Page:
You can keep your spine healthy and avoid serious back pain by making a habit of exercising and stretching. I tell my patients they need to make core muscle exercises a part of their daily routine, just like brushing your teeth. Strengthening the core muscles helps keep your spine healthy. It’s that simple. Some exercises that I recommend include modified planks, the “superman” stretch or yoga. You may need to exercise a specific subset of core muscles depending on your condition, so ask your physical therapist or doctor which exercises you can perform to improve your spine health.  

    If you sit at work, consider getting a standing desk. My patients rave about how much better their backs feel after they start using one. According to a growing body of research, reducing your sedentary time with a standing desk can also reduce your risk of cardiovascular disease and obesity, help you focus and avoid feeling tired while improving your mood at work.  

    When you do sit, make sure to use proper posture. Keep your back straight and shoulders back. This posture helps maintain the natural curvature of the spine. You also should change your sitting position regularly, and get up to move around at least once per hour.    

    sitting posture correction
    A healthy sitting posture. Your head to kneecaps should make less of a letter C and more of a letter L.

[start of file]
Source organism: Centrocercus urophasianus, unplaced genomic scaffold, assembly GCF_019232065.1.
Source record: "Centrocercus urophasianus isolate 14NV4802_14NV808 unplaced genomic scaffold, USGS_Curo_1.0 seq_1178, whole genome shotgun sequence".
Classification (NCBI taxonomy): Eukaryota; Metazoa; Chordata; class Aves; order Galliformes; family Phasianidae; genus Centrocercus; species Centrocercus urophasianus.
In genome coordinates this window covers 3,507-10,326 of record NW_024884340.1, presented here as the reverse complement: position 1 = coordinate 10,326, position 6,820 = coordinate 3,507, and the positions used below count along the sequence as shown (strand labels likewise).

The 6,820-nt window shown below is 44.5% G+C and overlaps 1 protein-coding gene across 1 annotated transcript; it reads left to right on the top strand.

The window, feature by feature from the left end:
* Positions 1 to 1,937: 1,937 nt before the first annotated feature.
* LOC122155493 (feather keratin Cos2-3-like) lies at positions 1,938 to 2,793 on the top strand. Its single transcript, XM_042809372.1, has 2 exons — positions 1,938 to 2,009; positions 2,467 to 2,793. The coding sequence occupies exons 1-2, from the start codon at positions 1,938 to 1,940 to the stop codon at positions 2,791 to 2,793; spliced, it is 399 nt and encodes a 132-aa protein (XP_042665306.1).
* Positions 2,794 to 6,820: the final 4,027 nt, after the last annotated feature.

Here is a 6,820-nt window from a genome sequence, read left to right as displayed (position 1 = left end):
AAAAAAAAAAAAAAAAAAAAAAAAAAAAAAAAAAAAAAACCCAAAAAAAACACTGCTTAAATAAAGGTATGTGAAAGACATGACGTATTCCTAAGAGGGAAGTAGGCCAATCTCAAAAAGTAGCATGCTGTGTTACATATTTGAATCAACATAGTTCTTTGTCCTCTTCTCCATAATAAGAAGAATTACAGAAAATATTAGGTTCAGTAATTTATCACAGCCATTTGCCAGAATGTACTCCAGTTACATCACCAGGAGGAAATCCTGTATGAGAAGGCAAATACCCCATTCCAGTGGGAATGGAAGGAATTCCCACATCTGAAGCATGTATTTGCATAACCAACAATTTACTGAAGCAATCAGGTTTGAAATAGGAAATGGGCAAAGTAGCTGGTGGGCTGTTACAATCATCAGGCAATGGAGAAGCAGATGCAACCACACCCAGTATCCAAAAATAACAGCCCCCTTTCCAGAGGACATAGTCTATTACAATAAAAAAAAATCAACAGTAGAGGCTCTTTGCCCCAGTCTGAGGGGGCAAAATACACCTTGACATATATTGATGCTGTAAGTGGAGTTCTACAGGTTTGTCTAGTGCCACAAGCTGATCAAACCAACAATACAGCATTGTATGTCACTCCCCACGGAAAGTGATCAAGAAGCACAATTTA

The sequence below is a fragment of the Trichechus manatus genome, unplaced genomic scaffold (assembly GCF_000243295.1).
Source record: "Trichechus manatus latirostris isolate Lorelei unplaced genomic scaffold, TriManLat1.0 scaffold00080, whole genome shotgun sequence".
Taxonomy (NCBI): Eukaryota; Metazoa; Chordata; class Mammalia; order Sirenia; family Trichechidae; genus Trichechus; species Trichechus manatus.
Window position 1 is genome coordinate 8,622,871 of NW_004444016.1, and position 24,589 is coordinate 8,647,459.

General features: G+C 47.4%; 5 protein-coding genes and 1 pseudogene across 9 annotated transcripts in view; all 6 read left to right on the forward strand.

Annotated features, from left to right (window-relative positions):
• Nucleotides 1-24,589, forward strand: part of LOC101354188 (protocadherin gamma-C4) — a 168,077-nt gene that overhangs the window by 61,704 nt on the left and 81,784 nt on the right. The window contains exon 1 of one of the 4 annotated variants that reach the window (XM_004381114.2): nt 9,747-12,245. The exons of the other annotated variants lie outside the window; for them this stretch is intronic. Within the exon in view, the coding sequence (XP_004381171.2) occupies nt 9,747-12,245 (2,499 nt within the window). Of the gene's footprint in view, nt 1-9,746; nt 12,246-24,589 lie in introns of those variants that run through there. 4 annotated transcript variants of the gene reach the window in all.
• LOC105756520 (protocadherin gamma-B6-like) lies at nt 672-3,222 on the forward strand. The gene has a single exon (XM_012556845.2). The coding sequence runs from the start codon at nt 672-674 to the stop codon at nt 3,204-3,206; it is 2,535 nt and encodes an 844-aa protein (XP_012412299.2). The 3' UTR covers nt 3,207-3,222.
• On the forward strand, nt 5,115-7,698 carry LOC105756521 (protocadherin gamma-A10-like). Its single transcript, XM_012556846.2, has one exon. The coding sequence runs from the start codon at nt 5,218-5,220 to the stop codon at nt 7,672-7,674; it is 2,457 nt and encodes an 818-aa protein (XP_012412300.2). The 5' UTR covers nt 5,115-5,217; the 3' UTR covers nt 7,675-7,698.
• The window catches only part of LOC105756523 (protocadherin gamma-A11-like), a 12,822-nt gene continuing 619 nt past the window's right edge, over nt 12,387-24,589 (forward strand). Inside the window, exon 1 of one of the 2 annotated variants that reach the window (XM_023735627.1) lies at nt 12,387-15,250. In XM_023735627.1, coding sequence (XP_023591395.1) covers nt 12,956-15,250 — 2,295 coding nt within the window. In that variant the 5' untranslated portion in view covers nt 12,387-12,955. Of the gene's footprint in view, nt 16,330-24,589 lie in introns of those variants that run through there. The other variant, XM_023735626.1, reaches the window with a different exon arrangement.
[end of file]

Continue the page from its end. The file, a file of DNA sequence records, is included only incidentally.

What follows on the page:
You should be on your way to a healthier spine if you stick to these habits. But if you’re still experiencing pain, or your pain begins to radiate into your arms or legs, you could have a back condition that requires more intensive treatment.  

    If you have back pain, or sit for long periods of time, don’t wait for the problem to get worse. Be proactive about your spine health – you’ll feel the benefits of being flexible and active, and enjoy years free of back pain.  

    Request an appointment to discuss physical therapy options or call 240-788-2660 to learn more.

    Request an Appointment

  • April 03, 2017

    By MedStar Health

    Washington, D.C., is a city full of runners. You can see it in the number of 5Ks, half marathons and other running events that the area plays host to every year. And you can see it in the number of people out jogging on the streets and in the parks every day.